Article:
Home Media statements Media freedom in Malaysia: Two steps forward, two steps backwards!

Media freedom in Malaysia: Two steps forward, two steps backwards!

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Aliran is concerned by the drop in Malaysia’s 2024 press freedom ranking from 73rd spot last year to 107th now – a slide of 34 places.

Reporters Without Borders (RSF) also gave Malaysia a score of 52.07 points, down from 62.83 points in 2023

Malaysia’s current score of 52.07 points sets it back to where it was before Pakatan Harapan took over the federal government for the second time in a “unity government” coalition in 2022. In May 2022, Malaysia had scored 51.55 points to rank 113th.

Malaysia’s current score of 52.07 points is also similar to its score on 3 May 2018 of 52.59, just before PH won the general election on 9 May 2018.

What this means is that our press freedom scores are back to where they were before the change of government in 2018 and 2022. Any gains from the change of government after the first year in power have been wiped out in terms of the points score – even though Malaysia’s current ranking of 107th is still an improvement from the 145th in 2018.

Although the RSF ranking and points score has its shortcomings, it does an indication of the erosion of media freedom in Malaysia over the last year.

This is not surprising given that the expectations in the country of a freer media climate and the removal of repressive laws have failed to materialise.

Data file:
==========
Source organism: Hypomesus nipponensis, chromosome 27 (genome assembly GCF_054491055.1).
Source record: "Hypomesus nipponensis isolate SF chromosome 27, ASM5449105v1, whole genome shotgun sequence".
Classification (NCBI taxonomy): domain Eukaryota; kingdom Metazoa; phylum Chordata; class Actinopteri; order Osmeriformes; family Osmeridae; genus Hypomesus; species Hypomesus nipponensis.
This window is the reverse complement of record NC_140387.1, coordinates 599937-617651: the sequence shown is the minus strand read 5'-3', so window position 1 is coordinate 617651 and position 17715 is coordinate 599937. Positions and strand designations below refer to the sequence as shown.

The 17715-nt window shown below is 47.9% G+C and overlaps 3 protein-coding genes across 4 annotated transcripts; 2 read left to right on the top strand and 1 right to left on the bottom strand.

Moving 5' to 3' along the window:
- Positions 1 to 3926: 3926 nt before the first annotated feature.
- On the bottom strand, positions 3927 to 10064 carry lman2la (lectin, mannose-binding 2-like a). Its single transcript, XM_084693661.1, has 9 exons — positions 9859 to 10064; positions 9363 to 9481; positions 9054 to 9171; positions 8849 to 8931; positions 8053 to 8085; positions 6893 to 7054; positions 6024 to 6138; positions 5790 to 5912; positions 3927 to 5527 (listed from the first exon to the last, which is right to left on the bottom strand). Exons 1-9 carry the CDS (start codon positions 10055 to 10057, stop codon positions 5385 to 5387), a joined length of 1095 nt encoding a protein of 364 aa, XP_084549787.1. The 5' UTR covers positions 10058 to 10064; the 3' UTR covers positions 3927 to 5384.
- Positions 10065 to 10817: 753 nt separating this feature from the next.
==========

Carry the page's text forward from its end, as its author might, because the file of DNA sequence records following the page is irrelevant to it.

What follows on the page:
The prohibition on discussion of the “three Rs” (race, religion and royalty) also appears to have contributed to a culture of self-censorship.

The continued existence of repressive laws such as Section 233 of the Communications and Multimedia Act and the Sedition Act has dampened the climate for media freedom.

READ MORE:  Expanding print media law to govern online content will hurt press freedom

These laws have been used to haul up independent writers, bloggers and even social media commentators. The authorities’ high-handed actions have added to the chilling impact on media freedom.

The government’s launch of a controversial new “code of ethics” for journalists in February 2024 faced pushback and failed to improve the climate.

All this is in stark contrast with the mood in May 2023 (five months after the “unity government” was formed) and in May 2019 (a year after PH took over for the first time). Malaysia’s score shot up to 62.83 points in 2023 and 63.26 points in 2019. The expectation back then was the repressive laws would be dismantled to usher in greater media freedom.

Aliran calls on the government to repeal the laws that curb media freedom and freedom of expression.

The unity government has to live up to the expectations for reform and allow media freedom to provide the checks and balances that are crucial in a vibrant democracy.

Aliran executive committee
5 May 2024

The views expressed in Aliran's media statements and the NGO statements we have endorsed reflect Aliran's official stand. Views and opinions expressed in other pieces published here do not necessarily reflect Aliran's official position.

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